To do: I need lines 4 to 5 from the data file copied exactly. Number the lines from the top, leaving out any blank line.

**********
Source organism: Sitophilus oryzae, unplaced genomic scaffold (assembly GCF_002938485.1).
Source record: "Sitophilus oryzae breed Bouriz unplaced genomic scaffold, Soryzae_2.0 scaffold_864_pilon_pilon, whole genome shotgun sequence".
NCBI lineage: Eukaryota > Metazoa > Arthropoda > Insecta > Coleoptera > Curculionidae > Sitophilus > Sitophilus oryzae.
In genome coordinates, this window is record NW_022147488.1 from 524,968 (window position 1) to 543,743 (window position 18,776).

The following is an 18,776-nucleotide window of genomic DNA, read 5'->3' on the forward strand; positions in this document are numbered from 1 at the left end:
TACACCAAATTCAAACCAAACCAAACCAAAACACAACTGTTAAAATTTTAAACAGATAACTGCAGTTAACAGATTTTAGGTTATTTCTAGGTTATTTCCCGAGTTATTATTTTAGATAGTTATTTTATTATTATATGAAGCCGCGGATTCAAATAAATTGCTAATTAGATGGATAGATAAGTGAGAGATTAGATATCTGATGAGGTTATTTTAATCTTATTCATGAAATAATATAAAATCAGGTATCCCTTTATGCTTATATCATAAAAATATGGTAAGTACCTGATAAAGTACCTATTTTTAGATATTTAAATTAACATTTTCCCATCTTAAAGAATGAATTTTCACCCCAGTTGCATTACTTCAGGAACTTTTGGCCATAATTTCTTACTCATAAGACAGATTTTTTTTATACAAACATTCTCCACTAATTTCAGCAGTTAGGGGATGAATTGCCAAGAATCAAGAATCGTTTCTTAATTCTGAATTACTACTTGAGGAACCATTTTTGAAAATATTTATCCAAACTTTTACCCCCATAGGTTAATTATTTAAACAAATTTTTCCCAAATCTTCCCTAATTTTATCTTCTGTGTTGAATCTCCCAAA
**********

In genome coordinates, this window is record NW_022147488.1 from 524,968 (window position 1) to 543,743 (window position 18,776).

The following is an 18,776-nucleotide window of genomic DNA, read 5'->3' on the forward strand; positions in this document are numbered from 1 at the left end: